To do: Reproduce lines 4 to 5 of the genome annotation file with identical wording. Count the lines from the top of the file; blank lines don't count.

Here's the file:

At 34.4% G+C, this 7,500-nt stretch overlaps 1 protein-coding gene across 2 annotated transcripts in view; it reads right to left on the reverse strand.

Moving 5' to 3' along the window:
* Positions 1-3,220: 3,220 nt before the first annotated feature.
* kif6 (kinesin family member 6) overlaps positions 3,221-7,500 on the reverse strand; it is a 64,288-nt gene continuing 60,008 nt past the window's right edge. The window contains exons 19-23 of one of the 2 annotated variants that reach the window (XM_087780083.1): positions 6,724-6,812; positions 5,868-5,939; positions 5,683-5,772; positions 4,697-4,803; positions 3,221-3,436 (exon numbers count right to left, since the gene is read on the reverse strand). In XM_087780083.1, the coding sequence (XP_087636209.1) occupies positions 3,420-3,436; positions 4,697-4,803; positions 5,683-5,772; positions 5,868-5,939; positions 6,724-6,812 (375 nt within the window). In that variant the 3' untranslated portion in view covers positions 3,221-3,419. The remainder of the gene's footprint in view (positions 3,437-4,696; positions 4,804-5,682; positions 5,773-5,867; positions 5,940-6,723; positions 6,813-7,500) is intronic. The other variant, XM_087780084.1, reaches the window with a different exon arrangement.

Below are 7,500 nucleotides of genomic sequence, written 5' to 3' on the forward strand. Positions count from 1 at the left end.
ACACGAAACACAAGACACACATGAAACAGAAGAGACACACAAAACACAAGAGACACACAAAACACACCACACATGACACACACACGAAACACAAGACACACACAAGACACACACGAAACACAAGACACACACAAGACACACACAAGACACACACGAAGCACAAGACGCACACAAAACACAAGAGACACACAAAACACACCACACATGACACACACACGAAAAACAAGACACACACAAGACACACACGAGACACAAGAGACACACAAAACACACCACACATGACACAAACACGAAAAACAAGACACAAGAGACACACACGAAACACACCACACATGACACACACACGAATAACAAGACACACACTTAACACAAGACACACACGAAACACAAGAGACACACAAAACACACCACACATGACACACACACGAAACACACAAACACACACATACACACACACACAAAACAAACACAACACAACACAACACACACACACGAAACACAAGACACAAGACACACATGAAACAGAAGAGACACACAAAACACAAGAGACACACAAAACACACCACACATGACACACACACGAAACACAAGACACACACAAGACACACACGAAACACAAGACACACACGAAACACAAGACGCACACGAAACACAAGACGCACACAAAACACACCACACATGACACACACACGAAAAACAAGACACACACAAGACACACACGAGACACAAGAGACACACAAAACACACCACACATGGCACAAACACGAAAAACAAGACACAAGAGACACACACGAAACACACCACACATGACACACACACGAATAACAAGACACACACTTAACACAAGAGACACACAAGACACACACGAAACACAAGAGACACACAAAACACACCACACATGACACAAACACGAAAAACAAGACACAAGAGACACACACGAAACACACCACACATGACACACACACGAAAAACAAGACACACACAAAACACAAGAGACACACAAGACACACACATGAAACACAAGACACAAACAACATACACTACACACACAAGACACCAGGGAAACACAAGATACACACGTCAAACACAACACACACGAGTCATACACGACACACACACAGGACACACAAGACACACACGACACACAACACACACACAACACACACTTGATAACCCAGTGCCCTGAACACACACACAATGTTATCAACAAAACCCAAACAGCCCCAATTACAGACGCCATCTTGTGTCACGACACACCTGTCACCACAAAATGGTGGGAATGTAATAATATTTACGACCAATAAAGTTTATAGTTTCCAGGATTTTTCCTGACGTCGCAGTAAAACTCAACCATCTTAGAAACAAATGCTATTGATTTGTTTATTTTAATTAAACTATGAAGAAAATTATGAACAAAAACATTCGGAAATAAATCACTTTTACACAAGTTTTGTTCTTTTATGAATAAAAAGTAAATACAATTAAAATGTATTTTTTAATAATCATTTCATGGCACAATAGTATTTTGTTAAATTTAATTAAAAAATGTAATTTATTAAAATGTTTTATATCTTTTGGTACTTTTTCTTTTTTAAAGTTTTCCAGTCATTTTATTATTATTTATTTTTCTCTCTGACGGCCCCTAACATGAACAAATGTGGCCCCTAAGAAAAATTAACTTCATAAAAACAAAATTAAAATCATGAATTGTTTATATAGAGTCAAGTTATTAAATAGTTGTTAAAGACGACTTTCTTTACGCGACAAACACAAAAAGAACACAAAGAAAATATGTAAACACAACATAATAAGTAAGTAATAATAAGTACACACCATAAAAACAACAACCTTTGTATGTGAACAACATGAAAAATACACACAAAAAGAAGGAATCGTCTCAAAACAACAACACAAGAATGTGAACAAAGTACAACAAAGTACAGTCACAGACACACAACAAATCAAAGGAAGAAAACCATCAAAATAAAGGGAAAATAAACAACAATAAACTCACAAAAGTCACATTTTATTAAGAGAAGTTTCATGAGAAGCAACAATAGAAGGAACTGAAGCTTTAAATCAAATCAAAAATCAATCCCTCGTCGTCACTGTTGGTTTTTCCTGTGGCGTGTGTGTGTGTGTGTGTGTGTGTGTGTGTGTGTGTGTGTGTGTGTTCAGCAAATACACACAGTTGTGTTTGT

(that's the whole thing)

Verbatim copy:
* kif6 (kinesin family member 6) overlaps positions 3,221-7,500 on the reverse strand; it is a 64,288-nt gene continuing 60,008 nt past the window's right edge. The window contains exons 19-23 of one of the 2 annotated variants that reach the window (XM_087780083.1): positions 6,724-6,812; positions 5,868-5,939; positions 5,683-5,772; positions 4,697-4,803; positions 3,221-3,436 (exon numbers count right to left, since the gene is read on the reverse strand). In XM_087780083.1, the coding sequence (XP_087636209.1) occupies positions 3,420-3,436; positions 4,697-4,803; positions 5,683-5,772; positions 5,868-5,939; positions 6,724-6,812 (375 nt within the window). In that variant the 3' untranslated portion in view covers positions 3,221-3,419. The remainder of the gene's footprint in view (positions 3,437-4,696; positions 4,804-5,682; positions 5,773-5,867; positions 5,940-6,723; positions 6,813-7,500) is intronic. The other variant, XM_087780084.1, reaches the window with a different exon arrangement.

Below are 7,500 nucleotides of genomic sequence, written 5' to 3' on the forward strand. Positions count from 1 at the left end.